Carotenoid pigments as phenotypic tracers of salmonid life histories : studies on eggs, alevins and juveniles of trout (Salmo trutta L.) and sea lice of Atlantic salmon (Salmo salar L.)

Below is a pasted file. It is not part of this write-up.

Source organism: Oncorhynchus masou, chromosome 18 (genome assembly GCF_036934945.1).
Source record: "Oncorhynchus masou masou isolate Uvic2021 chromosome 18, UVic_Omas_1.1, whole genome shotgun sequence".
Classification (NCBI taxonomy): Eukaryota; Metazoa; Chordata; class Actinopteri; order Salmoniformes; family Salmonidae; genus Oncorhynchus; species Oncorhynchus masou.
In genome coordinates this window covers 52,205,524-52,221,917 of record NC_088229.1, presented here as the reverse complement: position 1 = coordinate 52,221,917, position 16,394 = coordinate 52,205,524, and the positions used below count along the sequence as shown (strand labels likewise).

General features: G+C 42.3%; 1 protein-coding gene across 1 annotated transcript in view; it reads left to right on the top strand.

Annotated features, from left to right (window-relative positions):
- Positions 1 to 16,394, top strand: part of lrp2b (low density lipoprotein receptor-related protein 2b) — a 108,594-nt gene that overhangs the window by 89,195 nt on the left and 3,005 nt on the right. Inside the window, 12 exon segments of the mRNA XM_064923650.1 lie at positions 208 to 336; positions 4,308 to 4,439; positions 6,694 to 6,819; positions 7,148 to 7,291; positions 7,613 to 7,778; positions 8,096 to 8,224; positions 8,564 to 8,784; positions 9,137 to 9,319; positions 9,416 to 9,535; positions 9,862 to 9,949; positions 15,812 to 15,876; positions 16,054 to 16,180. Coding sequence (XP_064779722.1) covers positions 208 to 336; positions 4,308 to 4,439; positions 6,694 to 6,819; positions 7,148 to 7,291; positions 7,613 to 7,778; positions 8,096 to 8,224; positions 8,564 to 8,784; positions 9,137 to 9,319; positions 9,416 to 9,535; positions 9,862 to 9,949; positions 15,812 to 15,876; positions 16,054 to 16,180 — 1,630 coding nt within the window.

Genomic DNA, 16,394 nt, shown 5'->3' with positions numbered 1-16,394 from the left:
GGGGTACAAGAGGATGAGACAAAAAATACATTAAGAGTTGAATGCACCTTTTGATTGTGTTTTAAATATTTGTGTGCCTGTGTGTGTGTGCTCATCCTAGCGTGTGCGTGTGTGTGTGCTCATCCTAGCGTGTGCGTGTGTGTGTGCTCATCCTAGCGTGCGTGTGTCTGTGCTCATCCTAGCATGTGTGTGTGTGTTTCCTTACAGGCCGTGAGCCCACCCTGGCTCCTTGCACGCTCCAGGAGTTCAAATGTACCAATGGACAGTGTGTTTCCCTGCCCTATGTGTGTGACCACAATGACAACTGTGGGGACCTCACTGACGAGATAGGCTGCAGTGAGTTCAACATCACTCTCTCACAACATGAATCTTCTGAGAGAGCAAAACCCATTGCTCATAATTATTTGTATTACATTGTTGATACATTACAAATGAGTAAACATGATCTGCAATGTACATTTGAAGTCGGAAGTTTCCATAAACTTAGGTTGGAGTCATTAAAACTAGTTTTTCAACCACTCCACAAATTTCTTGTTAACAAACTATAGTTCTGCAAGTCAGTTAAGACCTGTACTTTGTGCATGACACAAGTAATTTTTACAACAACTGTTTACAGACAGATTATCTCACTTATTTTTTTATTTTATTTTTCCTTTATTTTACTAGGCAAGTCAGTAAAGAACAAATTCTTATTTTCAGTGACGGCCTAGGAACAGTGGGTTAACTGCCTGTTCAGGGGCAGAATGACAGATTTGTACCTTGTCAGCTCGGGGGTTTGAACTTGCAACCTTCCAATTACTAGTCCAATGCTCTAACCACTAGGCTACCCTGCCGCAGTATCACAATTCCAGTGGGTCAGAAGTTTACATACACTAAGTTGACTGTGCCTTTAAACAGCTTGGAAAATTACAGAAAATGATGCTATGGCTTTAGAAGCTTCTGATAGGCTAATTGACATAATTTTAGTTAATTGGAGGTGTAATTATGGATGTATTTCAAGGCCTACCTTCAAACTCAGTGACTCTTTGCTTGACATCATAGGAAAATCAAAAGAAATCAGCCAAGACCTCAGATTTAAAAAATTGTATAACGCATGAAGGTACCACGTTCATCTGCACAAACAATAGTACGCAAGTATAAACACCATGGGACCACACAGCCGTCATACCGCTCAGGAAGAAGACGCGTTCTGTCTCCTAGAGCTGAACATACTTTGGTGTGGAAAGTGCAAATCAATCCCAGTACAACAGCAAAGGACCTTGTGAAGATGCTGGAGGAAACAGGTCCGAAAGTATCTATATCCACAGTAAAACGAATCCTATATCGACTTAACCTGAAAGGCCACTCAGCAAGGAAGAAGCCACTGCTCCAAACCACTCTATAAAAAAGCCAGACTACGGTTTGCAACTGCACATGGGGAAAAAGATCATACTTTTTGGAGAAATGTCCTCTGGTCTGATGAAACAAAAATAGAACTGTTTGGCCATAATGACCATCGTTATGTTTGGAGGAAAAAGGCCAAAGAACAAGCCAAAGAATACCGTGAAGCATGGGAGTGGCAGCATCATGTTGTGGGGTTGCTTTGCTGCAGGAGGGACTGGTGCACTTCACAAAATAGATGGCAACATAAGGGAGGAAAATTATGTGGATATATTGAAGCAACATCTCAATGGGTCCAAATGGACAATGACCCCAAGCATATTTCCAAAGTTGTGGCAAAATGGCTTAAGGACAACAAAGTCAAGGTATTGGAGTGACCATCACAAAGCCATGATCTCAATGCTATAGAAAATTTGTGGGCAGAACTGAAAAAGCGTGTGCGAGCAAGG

The use of carotenoid pigments as an archive of feeding behaviour and thus as environmental markers was tested using eggs and juveniles of sea trout and brown trout (Salmo trutta L.) invertebrates from the River Don and ectoparasitic lice (Lepeophtheirus salmonis Kroyer) of Atlantic salmon (Salmo salar L.). Carotenoids were analysed by normal phase high performance liquid chromatography (HPLC) and the resulting peaks examined in multivariate analyses. Analysis of trout eggs of known parentage suggested that the pigment profile of each egg reflects the migratory history of the maternal fish and it is also representative of the entire egg batch. With the same method, eggs of unknown or disputed parentage could be identified as those of sea trout, brown trout or salmon. Diagnostic properties permitting identification were high amounts of astaxanthin in sea trout eggs; while the presence of lutein, zeaxanthin and a greater number of carotenoid peaks were indicative of brown trout eggs. In hatchery experiments it was established that the diagnostic maternal pigment fingerprint is identifiable for some 1300°d post fertilisation. In this time the majority of carotenoids are metabolised to astaxanthin esters and exogenous feeding will have begun. Muscle tissue carotenoids of juvenile trout in the River Don clearly separated 0+ trout from 1+ fish. The former arrange in a single discrete cluster on the basis of pigmentation, suggesting a common diet throughout the river catchment. Older parr show a specialist diet typical to each region but different from fry, indicating a shift in diet acquisition throughout early life stages. Pigment analysis of stream-living invertebrates and one terrestrial invertebrate revealed that all, except the terrestrial ear-wig, Rhabdiopteryx sp., Gammarus sp. and Leuctra sp., provide a homogeneous pigment profile. In contrast, Gammarus sp. was found to be the supplier of the greatest relative amount of astaxanthin, lutein and zeaxanthin. The diagnostic potential of carotenoids in sea lice was explored in samples taken from wild and farm Atlantic salmon fed on an artificial diet. Astaxanthin and canthaxanthin, which are pigments diagnostic of a natural and synthetic diet respectively, were detected. The ratio of canthaxanthin-like pigment to astaxanthin (C:A ratio) was 45:1 in farm lice and 8:1 in wild lice. Carotenoid content therefore could potentially be used as a tracer of origin of sea lice in epidemiological investigations.